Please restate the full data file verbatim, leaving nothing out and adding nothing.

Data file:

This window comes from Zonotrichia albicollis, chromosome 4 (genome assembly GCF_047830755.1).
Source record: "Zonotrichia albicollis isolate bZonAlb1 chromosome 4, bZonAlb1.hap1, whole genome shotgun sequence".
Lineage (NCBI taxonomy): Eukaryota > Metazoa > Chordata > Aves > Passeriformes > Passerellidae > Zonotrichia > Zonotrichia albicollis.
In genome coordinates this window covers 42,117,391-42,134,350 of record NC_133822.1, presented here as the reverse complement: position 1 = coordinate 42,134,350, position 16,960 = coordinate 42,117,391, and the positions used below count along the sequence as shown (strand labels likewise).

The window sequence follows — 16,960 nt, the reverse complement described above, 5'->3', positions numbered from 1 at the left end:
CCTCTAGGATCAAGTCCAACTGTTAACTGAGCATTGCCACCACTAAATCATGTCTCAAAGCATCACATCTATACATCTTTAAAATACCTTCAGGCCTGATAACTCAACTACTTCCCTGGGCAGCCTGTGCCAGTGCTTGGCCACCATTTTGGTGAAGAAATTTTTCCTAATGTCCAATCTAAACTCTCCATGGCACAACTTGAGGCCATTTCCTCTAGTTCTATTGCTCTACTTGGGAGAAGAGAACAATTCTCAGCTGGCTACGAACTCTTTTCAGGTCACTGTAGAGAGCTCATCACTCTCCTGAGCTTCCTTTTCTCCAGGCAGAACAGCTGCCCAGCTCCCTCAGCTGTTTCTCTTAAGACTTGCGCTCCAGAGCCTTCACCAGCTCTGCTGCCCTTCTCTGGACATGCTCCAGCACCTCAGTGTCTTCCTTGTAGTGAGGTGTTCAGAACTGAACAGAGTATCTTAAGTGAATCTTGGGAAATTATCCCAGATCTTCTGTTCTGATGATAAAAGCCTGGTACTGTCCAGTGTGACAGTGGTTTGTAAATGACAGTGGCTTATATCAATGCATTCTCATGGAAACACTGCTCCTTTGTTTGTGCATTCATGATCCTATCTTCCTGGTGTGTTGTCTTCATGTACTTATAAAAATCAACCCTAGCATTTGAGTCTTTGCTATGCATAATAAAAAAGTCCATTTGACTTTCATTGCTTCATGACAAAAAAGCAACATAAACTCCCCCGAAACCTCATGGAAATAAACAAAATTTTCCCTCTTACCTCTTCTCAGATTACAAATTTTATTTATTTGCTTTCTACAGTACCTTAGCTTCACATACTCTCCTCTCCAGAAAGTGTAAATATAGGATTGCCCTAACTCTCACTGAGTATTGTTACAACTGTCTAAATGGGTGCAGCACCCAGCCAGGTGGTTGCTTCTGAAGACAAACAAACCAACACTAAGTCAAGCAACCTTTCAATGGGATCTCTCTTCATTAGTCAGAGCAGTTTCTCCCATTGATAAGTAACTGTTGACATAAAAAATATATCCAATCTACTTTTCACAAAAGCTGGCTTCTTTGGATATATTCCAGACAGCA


This window comes from Zonotrichia albicollis, chromosome 4 (genome assembly GCF_047830755.1).
Source record: "Zonotrichia albicollis isolate bZonAlb1 chromosome 4, bZonAlb1.hap1, whole genome shotgun sequence".
Lineage (NCBI taxonomy): Eukaryota > Metazoa > Chordata > Aves > Passeriformes > Passerellidae > Zonotrichia > Zonotrichia albicollis.
In genome coordinates this window covers 42,117,391-42,134,350 of record NC_133822.1, presented here as the reverse complement: position 1 = coordinate 42,134,350, position 16,960 = coordinate 42,117,391, and the positions used below count along the sequence as shown (strand labels likewise).

The window sequence follows — 16,960 nt, the reverse complement described above, 5'->3', positions numbered from 1 at the left end:
CCTCTAGGATCAAGTCCAACTGTTAACTGAGCATTGCCACCACTAAATCATGTCTCAAAGCATCACATCTATACATCTTTAAAATACCTTCAGGCCTGATAACTCAACTACTTCCCTGGGCAGCCTGTGCCAGTGCTTGGCCACCATTTTGGTGAAGAAATTTTTCCTAATGTCCAATCTAAACTCTCCATGGCACAACTTGAGGCCATTTCCTCTAGTTCTATTGCTCTACTTGGGAGAAGAGAACAATTCTCAGCTGGCTACGAACTCTTTTCAGGTCACTGTAGAGAGCTCATCACTCTCCTGAGCTTCCTTTTCTCCAGGCAGAACAGCTGCCCAGCTCCCTCAGCTGTTTCTCTTAAGACTTGCGCTCCAGAGCCTTCACCAGCTCTGCTGCCCTTCTCTGGACATGCTCCAGCACCTCAGTGTCTTCCTTGTAGTGAGGTGTTCAGAACTGAACAGAGTATCTTAAGTGAATCTTGGGAAATTATCCCAGATCTTCTGTTCTGATGATAAAAGCCTGGTACTGTCCAGTGTGACAGTGGTTTGTAAATGACAGTGGCTTATATCAATGCATTCTCATGGAAACACTGCTCCTTTGTTTGTGCATTCATGATCCTATCTTCCTGGTGTGTTGTCTTCATGTACTTATAAAAATCAACCCTAGCATTTGAGTCTTTGCTATGCATAATAAAAAAGTCCATTTGACTTTCATTGCTTCATGACAAAAAAGCAACATAAACTCCCCCGAAACCTCATGGAAATAAACAAAATTTTCCCTCTTACCTCTTCTCAGATTACAAATTTTATTTATTTGCTTTCTACAGTACCTTAGCTTCACATACTCTCCTCTCCAGAAAGTGTAAATATAGGATTGCCCTAACTCTCACTGAGTATTGTTACAACTGTCTAAATGGGTGCAGCACCCAGCCAGGTGGTTGCTTCTGAAGACAAACAAACCAACACTAAGTCAAGCAACCTTTCAATGGGATCTCTCTTCATTAGTCAGAGCAGTTTCTCCCATTGATAAGTAACTGTTGACATAAAAAATATATCCAATCTACTTTTCACAAAAGCTGGCTTCTTTGGATATATTCCAGACAGCA